Some angry residents in Bluffton's Buck Island-Simmonsville neighborhood say they are being excluded from a proposed partnership between the town and the group that manages Eagles Field.
A group of about a half-dozen residents spoke out Tuesday at a Town Council meeting against the agreement and criticized leaders of the committee that oversees the baseball field in the Sam Bennett Sports Complex, which is a landmark in the predominantly African-American community.
Under the agreement, which already has the council's blessing, the town would provide maintenance and seek grants to improve the field, which has been neglected over the years.
In exchange, the Bluffton Eagles Community Action Committee would make the field on Buck Island Road available for town-sponsored events such as the annual National Night Out.
Digital Access for only $0.99
For the most comprehensive local coverage, subscribe today.
Critics say neighborhood residents who are not affiliated with the action committee have been shut out of the process of developing the agreement and that the partnership is a thinly veiled attempt by the town to take over the field.
Sharon Brown said that by excluding neighbors, the committee has "disrespected" and "discounted the community."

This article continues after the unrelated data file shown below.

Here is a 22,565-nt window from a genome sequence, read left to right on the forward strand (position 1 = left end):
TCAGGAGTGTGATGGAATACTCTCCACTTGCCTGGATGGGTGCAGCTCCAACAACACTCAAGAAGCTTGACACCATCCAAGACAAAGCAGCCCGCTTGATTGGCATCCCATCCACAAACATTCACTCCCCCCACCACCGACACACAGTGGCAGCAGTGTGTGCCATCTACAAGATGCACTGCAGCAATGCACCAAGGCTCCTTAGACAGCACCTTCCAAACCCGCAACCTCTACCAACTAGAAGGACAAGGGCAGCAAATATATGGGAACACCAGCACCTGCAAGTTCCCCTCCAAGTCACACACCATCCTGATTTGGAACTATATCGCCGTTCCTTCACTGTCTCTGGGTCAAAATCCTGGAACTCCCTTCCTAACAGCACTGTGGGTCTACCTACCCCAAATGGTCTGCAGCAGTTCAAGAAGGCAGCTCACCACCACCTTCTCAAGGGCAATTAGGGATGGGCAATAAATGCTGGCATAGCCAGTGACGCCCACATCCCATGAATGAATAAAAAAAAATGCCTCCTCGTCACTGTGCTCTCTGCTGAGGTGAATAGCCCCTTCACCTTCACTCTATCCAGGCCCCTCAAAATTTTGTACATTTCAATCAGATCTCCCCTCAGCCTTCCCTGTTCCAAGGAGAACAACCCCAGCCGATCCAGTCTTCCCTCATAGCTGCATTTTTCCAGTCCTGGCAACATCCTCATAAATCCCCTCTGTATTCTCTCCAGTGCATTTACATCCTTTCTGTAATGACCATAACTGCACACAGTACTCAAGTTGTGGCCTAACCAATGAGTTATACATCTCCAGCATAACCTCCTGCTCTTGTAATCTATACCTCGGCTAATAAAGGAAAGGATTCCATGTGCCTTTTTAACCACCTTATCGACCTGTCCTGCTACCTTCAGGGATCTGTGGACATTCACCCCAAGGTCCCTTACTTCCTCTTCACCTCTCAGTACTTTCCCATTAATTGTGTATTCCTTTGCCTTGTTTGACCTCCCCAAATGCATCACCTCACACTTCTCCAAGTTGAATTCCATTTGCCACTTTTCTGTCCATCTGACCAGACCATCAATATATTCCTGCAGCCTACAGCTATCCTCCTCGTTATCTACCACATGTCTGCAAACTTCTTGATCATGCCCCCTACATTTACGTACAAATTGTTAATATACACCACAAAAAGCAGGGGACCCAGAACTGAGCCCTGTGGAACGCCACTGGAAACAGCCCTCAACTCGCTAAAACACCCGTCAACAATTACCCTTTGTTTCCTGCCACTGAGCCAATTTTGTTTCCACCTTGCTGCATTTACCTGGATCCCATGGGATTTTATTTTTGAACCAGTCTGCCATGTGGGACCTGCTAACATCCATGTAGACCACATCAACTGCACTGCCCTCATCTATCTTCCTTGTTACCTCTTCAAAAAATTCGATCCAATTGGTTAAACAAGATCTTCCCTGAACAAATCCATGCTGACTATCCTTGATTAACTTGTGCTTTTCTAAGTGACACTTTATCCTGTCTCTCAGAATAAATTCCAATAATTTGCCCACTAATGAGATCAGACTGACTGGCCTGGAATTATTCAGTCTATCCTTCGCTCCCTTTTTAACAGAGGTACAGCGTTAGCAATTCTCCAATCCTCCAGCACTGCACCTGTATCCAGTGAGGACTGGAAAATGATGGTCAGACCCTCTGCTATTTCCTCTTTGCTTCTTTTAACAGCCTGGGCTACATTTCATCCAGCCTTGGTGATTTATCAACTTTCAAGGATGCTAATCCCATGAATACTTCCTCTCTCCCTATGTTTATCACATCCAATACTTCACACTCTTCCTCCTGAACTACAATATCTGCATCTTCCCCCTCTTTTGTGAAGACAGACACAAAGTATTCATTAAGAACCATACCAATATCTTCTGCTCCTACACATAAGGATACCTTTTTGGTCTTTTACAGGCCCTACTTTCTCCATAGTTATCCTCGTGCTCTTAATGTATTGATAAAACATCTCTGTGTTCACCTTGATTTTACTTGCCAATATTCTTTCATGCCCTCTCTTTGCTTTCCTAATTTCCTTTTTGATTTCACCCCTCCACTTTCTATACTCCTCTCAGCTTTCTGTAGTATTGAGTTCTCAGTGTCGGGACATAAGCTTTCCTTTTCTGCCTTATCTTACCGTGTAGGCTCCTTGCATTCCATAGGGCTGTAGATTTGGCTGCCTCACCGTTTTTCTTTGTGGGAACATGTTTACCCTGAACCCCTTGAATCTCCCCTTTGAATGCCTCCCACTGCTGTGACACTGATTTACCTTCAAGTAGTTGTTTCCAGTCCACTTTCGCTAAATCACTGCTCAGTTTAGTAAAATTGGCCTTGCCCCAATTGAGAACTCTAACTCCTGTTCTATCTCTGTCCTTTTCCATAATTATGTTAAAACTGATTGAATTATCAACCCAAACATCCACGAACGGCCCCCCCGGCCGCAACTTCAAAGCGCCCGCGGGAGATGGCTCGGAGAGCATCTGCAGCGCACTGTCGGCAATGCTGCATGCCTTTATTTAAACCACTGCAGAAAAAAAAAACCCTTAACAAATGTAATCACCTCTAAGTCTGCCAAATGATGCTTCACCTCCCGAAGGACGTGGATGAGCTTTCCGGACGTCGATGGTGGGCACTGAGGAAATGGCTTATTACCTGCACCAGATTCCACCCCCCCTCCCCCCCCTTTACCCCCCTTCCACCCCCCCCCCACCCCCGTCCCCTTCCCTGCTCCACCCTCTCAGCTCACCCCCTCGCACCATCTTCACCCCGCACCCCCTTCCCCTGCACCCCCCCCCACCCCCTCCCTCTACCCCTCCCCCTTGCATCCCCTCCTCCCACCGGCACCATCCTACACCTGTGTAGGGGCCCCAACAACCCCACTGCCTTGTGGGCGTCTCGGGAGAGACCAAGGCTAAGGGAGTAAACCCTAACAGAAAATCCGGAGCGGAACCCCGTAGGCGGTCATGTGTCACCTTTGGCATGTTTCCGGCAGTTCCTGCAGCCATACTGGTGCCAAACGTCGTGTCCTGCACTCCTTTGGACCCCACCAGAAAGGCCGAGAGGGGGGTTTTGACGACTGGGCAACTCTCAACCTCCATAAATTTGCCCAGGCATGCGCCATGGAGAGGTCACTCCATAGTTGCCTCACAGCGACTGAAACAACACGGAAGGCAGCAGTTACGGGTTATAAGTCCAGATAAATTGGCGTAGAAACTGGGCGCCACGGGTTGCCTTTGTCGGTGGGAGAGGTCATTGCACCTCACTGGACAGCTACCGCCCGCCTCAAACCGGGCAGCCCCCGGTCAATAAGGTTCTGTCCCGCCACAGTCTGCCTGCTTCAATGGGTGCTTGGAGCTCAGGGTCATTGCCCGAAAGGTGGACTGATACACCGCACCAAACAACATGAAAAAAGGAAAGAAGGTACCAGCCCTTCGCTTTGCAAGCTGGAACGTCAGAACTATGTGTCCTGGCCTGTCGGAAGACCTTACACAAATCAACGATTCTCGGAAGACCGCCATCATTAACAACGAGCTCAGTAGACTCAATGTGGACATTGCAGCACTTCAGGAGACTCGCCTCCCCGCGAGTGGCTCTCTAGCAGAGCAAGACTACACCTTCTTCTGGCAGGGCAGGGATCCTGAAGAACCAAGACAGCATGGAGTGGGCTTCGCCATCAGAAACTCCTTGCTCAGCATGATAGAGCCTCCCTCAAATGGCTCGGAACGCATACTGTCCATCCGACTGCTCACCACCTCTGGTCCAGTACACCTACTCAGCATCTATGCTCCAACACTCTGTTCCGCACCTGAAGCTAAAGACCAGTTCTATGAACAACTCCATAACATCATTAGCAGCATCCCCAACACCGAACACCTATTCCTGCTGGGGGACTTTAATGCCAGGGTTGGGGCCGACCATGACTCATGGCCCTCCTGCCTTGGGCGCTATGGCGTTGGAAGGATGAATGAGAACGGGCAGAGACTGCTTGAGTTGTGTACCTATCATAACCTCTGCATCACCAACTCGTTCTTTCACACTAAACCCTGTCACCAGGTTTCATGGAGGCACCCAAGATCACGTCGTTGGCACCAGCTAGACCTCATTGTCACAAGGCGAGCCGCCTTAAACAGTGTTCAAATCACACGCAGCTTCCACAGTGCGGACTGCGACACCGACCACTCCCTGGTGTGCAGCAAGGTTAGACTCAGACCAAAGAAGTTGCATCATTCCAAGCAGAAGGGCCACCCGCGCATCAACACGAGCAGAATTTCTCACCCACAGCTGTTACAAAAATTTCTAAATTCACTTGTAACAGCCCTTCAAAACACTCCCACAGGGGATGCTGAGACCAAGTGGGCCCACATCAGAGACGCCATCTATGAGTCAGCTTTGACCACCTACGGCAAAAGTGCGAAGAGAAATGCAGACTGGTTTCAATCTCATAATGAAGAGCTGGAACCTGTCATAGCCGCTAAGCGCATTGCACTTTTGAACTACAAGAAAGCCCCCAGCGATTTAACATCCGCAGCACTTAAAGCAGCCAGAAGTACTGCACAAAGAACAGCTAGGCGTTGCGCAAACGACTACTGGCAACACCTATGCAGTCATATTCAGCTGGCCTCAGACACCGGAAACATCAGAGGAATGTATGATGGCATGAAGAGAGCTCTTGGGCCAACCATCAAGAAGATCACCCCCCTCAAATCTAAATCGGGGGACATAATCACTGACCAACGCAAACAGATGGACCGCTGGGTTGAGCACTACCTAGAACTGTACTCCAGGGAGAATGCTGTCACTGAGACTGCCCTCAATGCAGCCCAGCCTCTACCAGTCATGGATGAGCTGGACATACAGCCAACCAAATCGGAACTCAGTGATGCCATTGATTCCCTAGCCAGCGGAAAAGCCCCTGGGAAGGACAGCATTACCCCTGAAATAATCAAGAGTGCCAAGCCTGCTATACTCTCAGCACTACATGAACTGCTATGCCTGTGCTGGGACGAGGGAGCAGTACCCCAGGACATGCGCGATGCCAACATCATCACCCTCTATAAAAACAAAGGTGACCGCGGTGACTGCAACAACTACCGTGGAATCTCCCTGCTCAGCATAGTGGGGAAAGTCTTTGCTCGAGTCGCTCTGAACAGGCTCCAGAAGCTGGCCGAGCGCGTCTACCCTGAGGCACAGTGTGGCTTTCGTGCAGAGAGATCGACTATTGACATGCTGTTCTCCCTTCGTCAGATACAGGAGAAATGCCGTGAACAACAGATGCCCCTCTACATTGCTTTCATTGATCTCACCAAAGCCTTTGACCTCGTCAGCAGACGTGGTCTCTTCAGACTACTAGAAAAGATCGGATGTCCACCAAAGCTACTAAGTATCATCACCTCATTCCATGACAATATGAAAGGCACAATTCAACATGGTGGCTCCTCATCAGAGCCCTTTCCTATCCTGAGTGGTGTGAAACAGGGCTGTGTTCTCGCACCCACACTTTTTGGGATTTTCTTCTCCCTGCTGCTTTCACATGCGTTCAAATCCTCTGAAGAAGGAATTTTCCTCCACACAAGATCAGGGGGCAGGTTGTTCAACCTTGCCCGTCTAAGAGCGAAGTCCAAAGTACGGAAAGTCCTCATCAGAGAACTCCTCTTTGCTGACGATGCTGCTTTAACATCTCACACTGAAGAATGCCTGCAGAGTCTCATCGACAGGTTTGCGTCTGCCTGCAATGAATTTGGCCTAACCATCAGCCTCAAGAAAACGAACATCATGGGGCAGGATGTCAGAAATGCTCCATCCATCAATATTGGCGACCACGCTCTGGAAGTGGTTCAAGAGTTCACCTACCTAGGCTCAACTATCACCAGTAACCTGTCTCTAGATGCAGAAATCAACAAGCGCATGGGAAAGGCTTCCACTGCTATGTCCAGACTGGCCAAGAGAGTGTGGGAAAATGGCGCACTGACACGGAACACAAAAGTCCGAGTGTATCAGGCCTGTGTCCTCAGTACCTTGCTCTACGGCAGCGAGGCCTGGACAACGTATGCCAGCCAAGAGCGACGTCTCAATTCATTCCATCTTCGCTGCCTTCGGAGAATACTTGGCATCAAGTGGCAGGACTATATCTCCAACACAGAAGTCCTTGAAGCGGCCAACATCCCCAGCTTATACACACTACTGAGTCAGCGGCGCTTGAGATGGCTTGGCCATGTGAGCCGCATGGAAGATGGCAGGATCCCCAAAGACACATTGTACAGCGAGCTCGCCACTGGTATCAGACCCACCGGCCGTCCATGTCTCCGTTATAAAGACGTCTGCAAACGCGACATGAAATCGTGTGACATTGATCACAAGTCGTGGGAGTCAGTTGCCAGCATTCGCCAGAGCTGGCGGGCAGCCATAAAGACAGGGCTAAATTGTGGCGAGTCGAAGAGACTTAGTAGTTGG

"The committee has been poorly managed," said Johnnie Brown.
Leaders care more about "power and control" than improving the community, he said.
Town and committee officials disagreed.
The goal of the partnership is to add value to the field, town manager Marc Orlando said.
Future grants could help pay for new seating, restrooms and concession areas, as well as new "barbecue pits and eating areas to better serve the community as a year-round gathering location," according to town planning documents.
Sharon Brown accused Fred Hamilton, who is president of the Bluffton Eagles Community Action Committee, of having a conflict of interest for serving on the board and the Town Council. The nonprofit committee is not affiliated with town government.
Hamilton defended himself, saying he is "a man of integrity."
"I want to see Eagles Field go to a different level and make some significant progress," he said. "It needs to be enhanced and (that takes) partnerships. ... A partnership with the town is just one aspect that we are looking for. We're also looking for a partnership with the community."
Mayor Lisa Sulka denied the town is trying to take over the field and said workshops could be held to improve communication among the town, the action committee and the community.
The committee must approve the partnership with the town before the agreement takes effect. A date has not been set for the committee to vote on the agreement.
Follow reporter Lucas High on Twitter at twitter.com/IPBG_Lucas.